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Case Basics
Docket No. 
(Argued the cause for the respondent)
(Argued the cause for the petitioners)
(Argued the cause for the United States, as amicus curiae, by special leave of the Court)
Facts of the Case 

A group of probation officers sued their employer, the State of Maine, in 1992 alleging that the state had violated the overtime provisions of the 1938 Fair Labor Standards Act. Following the Court's decision in Seminole Tribe v. Florida (1996)which held that States are immune from private suits in federal court and that Congress lacks the authority to abrogate that immunitythe probation officers' suit was dismissed in Federal district court. Alden and the other probation officers then sued Maine again for violating the Fair Labor Standards Act, this time in state court. The state trial court and the state supreme court both held that Maine had sovereign immunity and could not be sued by private parties in their own court.


May Congress use its powers under Article I of the Constitution to abrogate a state's sovereign immunity from private suits in its own courts?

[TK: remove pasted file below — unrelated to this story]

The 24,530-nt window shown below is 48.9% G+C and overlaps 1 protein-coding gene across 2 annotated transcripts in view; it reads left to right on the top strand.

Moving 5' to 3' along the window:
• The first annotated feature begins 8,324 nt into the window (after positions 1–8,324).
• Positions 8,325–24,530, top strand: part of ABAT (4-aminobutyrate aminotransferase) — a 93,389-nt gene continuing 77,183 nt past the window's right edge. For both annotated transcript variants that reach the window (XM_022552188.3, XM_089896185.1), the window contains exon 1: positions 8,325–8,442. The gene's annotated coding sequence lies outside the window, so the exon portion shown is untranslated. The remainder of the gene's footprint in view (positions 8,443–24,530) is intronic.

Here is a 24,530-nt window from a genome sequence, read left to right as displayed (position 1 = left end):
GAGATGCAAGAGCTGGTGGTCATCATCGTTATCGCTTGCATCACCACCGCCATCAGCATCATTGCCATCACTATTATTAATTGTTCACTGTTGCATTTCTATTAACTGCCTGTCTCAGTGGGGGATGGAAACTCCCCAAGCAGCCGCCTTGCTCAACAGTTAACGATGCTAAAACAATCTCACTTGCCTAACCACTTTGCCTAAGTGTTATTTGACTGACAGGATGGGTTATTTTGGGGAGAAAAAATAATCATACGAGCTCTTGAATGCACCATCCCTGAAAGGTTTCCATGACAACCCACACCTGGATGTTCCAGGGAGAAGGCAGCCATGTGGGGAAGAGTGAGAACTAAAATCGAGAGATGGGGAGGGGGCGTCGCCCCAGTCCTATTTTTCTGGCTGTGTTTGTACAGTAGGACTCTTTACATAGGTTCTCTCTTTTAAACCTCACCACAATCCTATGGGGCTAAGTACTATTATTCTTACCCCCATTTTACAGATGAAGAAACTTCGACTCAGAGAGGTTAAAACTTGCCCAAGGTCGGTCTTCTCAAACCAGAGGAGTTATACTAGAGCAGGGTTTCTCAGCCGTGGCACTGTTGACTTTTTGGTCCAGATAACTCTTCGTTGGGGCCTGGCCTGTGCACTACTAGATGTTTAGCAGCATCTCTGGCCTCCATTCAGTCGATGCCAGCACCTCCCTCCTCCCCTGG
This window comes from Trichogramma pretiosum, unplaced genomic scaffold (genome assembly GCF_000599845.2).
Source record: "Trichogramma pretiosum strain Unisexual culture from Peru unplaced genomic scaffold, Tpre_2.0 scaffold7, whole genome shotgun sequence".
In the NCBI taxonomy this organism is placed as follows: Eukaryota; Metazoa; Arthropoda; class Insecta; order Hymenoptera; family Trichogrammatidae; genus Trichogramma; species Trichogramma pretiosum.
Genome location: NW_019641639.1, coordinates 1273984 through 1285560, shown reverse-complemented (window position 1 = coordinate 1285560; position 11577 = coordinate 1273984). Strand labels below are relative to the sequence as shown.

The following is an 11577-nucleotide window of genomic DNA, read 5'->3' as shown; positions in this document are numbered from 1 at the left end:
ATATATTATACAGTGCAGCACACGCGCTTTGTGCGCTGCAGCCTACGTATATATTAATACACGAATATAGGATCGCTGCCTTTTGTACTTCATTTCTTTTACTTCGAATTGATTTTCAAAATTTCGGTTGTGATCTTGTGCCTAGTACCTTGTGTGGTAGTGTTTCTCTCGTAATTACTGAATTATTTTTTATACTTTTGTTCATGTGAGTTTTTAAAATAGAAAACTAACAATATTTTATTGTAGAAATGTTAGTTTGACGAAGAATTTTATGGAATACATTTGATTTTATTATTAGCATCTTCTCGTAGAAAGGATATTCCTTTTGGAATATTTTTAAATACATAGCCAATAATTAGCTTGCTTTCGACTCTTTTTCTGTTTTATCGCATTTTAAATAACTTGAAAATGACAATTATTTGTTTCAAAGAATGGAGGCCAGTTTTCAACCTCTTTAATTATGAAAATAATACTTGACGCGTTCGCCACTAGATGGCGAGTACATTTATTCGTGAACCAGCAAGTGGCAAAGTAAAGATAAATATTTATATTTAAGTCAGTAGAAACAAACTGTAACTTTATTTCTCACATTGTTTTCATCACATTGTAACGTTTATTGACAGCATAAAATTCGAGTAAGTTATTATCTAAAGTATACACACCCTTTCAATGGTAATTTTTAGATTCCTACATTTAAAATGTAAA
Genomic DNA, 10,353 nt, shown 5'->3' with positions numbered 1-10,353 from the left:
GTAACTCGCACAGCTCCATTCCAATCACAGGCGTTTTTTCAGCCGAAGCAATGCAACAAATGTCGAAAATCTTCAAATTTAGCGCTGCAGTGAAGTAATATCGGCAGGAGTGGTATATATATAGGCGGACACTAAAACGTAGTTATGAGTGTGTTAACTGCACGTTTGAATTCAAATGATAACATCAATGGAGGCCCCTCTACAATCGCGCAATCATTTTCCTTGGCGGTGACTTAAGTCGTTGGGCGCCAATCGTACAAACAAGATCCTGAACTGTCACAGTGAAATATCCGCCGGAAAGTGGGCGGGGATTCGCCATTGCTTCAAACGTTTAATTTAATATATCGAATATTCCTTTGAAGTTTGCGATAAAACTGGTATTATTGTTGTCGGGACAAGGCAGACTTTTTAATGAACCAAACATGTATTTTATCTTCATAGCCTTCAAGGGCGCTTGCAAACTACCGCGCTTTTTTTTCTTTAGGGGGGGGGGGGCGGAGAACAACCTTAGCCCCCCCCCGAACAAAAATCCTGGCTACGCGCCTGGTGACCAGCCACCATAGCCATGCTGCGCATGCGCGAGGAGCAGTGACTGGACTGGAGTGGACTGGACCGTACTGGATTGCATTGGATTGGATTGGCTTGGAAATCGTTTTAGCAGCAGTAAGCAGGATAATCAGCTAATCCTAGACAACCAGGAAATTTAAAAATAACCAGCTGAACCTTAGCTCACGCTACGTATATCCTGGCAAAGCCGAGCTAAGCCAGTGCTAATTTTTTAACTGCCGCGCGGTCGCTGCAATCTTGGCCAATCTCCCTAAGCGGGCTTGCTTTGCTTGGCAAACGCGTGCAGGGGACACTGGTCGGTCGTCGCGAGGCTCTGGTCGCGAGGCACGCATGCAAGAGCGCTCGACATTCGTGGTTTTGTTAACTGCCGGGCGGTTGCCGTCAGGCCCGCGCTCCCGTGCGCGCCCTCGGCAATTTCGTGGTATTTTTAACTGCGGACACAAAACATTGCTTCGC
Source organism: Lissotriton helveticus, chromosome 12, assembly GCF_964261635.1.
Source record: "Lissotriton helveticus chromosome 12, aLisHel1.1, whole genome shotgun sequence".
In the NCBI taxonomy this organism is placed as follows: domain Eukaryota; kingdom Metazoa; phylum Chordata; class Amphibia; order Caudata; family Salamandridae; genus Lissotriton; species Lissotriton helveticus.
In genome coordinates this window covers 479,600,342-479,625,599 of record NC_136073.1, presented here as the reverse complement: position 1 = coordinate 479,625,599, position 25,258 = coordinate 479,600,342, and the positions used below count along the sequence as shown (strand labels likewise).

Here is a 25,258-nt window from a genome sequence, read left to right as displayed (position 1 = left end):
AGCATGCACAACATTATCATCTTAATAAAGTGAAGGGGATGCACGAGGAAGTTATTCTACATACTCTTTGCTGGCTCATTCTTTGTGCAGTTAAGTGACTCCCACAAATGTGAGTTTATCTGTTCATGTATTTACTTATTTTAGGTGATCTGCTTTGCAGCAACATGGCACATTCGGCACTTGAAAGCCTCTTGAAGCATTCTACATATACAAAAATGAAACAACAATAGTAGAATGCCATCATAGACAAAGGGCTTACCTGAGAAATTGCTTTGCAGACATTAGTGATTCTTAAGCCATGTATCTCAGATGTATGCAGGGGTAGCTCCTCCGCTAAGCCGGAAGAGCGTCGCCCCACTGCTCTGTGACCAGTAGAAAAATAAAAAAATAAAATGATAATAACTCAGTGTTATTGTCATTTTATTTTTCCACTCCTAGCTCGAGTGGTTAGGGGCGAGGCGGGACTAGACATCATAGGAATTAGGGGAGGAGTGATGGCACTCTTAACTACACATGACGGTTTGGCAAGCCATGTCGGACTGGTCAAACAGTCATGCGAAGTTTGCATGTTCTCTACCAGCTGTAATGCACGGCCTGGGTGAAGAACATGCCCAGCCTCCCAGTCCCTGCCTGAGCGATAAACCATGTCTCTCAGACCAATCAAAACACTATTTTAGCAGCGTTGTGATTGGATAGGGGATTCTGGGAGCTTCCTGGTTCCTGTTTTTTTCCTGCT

Decision: 5 votes for Maine, 4 vote(s) against
Legal provision: Amendment 11: Eleventh Amendment

No. A sharply divided court held in a 5-4 decision that Congress may not use its Article I powers to abrogate the states' sovereign immunity. Both the terms and history of the eleventh amendment suggest that States are immune from suits in their own courts. And more generally, the original understanding of the Constitution's structure and the terms of the tenth amendment confirm that states retained much of their sovereignty despite their agreeing that the national government would be supreme when exercising its enumerated powers.

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ALDEN v. MAINE. The Oyez Project at IIT Chicago-Kent College of Law. 30 August 2015. <>.
ALDEN v. MAINE, The Oyez Project at IIT Chicago-Kent College of Law, (last visited August 30, 2015).
"ALDEN v. MAINE," The Oyez Project at IIT Chicago-Kent College of Law, accessed August 30, 2015,